The IRS has invoked a provision that had rarely, if ever, been enforced to inform big donors to 501(c)(4) advocacy groups that their donations may be subject to gift taxes of 35% on any donation exceeding the annual gift tax exemption of $13,000 per individual or $26,000 for couples filing joint returns. Many of the contributions, reported to be in the millions, may have exceeded the donor's lifetime gift exclusion. In a May 13, 2011, statement, the IRS said that it “has opened up examination of five donors who had not filed gift tax returns to determine if the donations were taxable gifts and if a gift tax return should have been filed.”

Initially, the IRS said that these examinations were started by employees of the Estate and Gift Tax unit at the IRS. Questions were raised by individuals and a congressional letter dated May 18 from several key Republican senators who alluded to the partisan nature of these examinations and whether these donations were really “gratuitous” or used to advance policy views the donors support.

In response to the concerns raised by the Republican senators, IRS Commissioner Douglas Shulman said in a May 31 letter that the examinations were the result of an “internal” referral by an IRS employee, there was no involvement by any political appointee, inside or outside of the agency, and that he had no conversations with anyone outside the IRS regarding enforcement strategy for this category of cases. He further said that the audits were part of a noncompliance project and not connected to a broader separate project looking at political and other activities of 501(c)(4) organizations. Shulman denied that the IRS enforcement policy on 501(c)(4) organizations is influenced by political considerations stating, “this agency is apolitical and nonpartisan. That is the core value of the agency and one which I take very seriously.”

Background to this Brouhaha

The IRS has attempted to apply the federal gift tax under IRC section 2501(a) to amounts contributed to campaign funds of candidates for certain political offices and to amounts expended directly on their behalf. In only two reported cases decided over 30 years ago, the IRS attempted to assert the gift tax to these donations. See Carson v. Commissioner 71 T.C. 352 (1978) and Stern v. United States, 436 F.2d. 1357 (5 th Cir. 1971). The courts held that the gift tax did not apply to amounts contributed directly on behalf of candidates. In 1982, the IRS issued a public acquiescence to the result reached in these cases. Rev. Rul. 82-216, 1982-2 C.B. 220, held that the IRS would no longer contend that the gift tax applies to contributions made to or on behalf of organizations described in section 527(e)(1). However, the IRS also indicated that it continues to maintain that gratuitous transfers to “persons other than organizations described in section 527(e) are subject to the gift tax absent any specific statute to the contrary.”

In the 29 years since the Rev. Rul. 82- 216 was issued, there are no published IRS positions in which the rationale in this Rev. Rul. was applied to 501(c)(4) organizations or other 501(c) organizations.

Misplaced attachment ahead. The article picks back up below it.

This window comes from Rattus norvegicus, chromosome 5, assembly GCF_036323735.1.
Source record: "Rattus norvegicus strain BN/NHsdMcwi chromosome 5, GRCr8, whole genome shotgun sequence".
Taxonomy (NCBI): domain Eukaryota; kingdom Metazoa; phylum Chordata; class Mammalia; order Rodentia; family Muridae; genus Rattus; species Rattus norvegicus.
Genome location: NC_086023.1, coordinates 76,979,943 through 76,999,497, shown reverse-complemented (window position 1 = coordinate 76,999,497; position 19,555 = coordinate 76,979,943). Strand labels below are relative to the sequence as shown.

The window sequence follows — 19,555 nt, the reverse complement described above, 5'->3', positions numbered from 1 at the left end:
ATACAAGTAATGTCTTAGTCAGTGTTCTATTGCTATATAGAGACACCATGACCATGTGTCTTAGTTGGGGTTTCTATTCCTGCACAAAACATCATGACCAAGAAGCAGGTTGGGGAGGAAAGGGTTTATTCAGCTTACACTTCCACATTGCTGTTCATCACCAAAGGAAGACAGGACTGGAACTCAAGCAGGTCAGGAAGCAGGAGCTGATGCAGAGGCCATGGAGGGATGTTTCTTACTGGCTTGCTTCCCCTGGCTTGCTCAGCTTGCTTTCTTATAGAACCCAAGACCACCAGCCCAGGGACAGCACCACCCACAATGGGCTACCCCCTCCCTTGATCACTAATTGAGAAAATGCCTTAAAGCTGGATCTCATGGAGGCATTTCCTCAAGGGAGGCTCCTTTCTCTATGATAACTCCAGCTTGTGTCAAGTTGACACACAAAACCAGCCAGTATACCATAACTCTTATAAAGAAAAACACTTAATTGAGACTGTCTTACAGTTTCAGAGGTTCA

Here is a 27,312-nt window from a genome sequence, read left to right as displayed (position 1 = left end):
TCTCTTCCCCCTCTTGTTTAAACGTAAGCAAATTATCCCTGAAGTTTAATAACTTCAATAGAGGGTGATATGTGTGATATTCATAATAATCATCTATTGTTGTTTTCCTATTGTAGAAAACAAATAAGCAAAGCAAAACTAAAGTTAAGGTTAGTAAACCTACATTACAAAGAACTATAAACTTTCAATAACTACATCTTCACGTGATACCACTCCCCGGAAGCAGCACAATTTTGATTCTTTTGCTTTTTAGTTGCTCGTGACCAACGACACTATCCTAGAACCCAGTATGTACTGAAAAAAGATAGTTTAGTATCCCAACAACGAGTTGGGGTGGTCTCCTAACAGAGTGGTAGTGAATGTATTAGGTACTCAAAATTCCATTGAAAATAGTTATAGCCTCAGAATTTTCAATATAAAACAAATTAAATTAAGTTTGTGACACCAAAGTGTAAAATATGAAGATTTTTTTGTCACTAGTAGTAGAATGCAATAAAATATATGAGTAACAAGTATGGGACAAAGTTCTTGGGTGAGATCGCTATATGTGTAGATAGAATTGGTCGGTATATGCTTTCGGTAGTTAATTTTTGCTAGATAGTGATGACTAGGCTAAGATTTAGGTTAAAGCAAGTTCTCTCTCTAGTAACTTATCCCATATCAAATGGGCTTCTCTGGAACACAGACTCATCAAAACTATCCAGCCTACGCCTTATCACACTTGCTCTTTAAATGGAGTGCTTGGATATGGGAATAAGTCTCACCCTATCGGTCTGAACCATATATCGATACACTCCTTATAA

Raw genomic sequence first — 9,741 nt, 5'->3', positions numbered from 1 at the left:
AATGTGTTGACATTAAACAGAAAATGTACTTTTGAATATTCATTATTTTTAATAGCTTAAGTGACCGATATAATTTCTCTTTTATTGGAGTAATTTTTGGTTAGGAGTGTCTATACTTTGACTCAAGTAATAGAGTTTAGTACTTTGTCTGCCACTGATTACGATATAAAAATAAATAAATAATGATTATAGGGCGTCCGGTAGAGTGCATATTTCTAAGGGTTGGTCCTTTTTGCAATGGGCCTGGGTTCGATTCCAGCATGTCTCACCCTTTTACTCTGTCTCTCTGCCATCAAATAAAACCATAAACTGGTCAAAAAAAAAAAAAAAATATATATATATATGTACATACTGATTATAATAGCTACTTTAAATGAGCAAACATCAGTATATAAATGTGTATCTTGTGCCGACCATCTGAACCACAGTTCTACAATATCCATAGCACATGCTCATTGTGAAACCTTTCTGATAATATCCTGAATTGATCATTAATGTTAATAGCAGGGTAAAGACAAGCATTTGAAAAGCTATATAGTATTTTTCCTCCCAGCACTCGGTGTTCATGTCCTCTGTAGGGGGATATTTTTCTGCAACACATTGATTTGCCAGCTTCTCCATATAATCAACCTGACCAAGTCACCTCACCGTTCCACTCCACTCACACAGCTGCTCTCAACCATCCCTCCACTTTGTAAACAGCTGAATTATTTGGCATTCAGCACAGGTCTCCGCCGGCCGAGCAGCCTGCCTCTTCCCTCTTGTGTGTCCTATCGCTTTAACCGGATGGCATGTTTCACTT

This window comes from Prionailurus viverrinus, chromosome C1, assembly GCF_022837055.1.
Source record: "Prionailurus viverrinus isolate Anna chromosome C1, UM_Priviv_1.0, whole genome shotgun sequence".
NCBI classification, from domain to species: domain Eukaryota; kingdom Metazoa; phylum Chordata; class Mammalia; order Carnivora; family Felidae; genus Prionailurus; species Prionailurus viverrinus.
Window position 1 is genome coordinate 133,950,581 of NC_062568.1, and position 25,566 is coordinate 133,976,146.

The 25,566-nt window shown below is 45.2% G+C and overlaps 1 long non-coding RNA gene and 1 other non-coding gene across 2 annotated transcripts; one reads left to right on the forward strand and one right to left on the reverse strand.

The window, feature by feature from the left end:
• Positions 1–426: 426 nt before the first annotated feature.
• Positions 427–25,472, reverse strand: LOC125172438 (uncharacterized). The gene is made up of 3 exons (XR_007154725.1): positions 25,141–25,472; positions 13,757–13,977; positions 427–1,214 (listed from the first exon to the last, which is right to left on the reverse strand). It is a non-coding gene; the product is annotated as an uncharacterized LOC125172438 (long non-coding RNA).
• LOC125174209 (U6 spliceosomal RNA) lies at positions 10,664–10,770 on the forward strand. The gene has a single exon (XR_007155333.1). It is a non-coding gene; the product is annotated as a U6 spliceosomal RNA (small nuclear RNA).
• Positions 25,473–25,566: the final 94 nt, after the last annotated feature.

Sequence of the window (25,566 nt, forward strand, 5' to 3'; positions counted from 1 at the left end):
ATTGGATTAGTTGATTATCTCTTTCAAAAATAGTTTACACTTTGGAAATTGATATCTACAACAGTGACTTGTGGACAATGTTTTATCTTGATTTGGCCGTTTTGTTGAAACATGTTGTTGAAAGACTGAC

A Change in Enforcement Policy or the Specter of an Obama Enemies’ List?

The congressional letter questions the retroactive enforcement of the gift tax in a highly politicized environment noting that President “Obama and the White House have made it clear they view section 501(c)(4)s with deep hostility and that the (White House) Staff fear their ability to influence an election.” The last comment evidently was in reference to the 2008 election and the Supreme Court decision in Citizen United v. FEC that ruled corporations may spend unlimited amounts of money supporting or opposing political candidates for office as long as they do so independently of candidates and political parties. This decision encouraged funding of a number of 501(c)(4) advocacy organizations that support specific candidates. Under the IRS Code and Regulations, 501(c)(4) organizations can participate in electoral activity as long as the activity is not the “primary activity” of the organization.

What makes this matter very interesting is Commissioner Shulman’s defense of the IRS and the reason for the current examinations, i.e., “the agency is apolitical and nonpartisan,” with no involvement by any political appointee inside or outside of the agency. This was a direct response to the congressional letter inquiring whether outside sources had influenced the initiation of the examinations.

The congressional letter was a not so subtle reference to “President Nixon’s Enemies List” that identified specific individuals and organizations for IRS Audit that were at odds with the administration’s policy on Vietnam, the cities, the environment and many other social welfare issues during his second campaign for election. Fortunately, the IRS did not then succumb to those pressures and hopefully as indicated by Commissioner Shulman’s statement that the present IRS would not be directed by outside forces to initiate partisan audits.